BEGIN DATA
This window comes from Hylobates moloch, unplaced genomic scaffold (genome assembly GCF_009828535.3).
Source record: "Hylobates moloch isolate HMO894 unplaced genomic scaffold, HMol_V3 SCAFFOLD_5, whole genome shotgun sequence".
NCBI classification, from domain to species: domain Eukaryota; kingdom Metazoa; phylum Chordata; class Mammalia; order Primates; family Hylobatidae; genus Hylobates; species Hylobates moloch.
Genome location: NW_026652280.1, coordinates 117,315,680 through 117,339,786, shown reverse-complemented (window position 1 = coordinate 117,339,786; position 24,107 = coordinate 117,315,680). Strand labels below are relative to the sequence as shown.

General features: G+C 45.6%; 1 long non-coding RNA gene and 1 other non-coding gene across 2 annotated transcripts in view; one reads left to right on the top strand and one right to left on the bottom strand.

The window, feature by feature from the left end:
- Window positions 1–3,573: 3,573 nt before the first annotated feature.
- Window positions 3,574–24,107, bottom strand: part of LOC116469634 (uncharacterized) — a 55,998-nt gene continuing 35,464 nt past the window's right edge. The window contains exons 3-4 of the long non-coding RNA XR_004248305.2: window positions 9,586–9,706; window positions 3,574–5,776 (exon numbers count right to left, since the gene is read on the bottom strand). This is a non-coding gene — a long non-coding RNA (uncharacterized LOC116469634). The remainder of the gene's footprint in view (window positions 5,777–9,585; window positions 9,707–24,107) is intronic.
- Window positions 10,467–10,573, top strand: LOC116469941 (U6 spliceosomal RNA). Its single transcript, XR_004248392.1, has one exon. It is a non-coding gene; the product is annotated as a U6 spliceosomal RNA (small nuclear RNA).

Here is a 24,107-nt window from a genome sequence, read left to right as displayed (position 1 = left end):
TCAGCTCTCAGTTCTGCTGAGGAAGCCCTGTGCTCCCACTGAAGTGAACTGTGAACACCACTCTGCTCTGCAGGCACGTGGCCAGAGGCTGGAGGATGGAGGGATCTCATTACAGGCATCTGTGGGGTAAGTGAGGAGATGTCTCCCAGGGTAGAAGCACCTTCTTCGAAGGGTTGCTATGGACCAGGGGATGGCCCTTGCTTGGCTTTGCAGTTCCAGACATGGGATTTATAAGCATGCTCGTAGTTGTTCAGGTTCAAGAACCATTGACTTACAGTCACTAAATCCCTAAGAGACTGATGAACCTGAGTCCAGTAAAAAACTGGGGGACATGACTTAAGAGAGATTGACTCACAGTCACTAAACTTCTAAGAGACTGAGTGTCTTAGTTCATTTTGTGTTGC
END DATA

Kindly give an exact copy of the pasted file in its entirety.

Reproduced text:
This window comes from Hylobates moloch, unplaced genomic scaffold (genome assembly GCF_009828535.3).
Source record: "Hylobates moloch isolate HMO894 unplaced genomic scaffold, HMol_V3 SCAFFOLD_5, whole genome shotgun sequence".
NCBI classification, from domain to species: domain Eukaryota; kingdom Metazoa; phylum Chordata; class Mammalia; order Primates; family Hylobatidae; genus Hylobates; species Hylobates moloch.
Genome location: NW_026652280.1, coordinates 117,315,680 through 117,339,786, shown reverse-complemented (window position 1 = coordinate 117,339,786; position 24,107 = coordinate 117,315,680). Strand labels below are relative to the sequence as shown.

General features: G+C 45.6%; 1 long non-coding RNA gene and 1 other non-coding gene across 2 annotated transcripts in view; one reads left to right on the top strand and one right to left on the bottom strand.

The window, feature by feature from the left end:
- Window positions 1–3,573: 3,573 nt before the first annotated feature.
- Window positions 3,574–24,107, bottom strand: part of LOC116469634 (uncharacterized) — a 55,998-nt gene continuing 35,464 nt past the window's right edge. The window contains exons 3-4 of the long non-coding RNA XR_004248305.2: window positions 9,586–9,706; window positions 3,574–5,776 (exon numbers count right to left, since the gene is read on the bottom strand). This is a non-coding gene — a long non-coding RNA (uncharacterized LOC116469634). The remainder of the gene's footprint in view (window positions 5,777–9,585; window positions 9,707–24,107) is intronic.
- Window positions 10,467–10,573, top strand: LOC116469941 (U6 spliceosomal RNA). Its single transcript, XR_004248392.1, has one exon. It is a non-coding gene; the product is annotated as a U6 spliceosomal RNA (small nuclear RNA).

Here is a 24,107-nt window from a genome sequence, read left to right as displayed (position 1 = left end):
TCAGCTCTCAGTTCTGCTGAGGAAGCCCTGTGCTCCCACTGAAGTGAACTGTGAACACCACTCTGCTCTGCAGGCACGTGGCCAGAGGCTGGAGGATGGAGGGATCTCATTACAGGCATCTGTGGGGTAAGTGAGGAGATGTCTCCCAGGGTAGAAGCACCTTCTTCGAAGGGTTGCTATGGACCAGGGGATGGCCCTTGCTTGGCTTTGCAGTTCCAGACATGGGATTTATAAGCATGCTCGTAGTTGTTCAGGTTCAAGAACCATTGACTTACAGTCACTAAATCCCTAAGAGACTGATGAACCTGAGTCCAGTAAAAAACTGGGGGACATGACTTAAGAGAGATTGACTCACAGTCACTAAACTTCTAAGAGACTGAGTGTCTTAGTTCATTTTGTGTTGC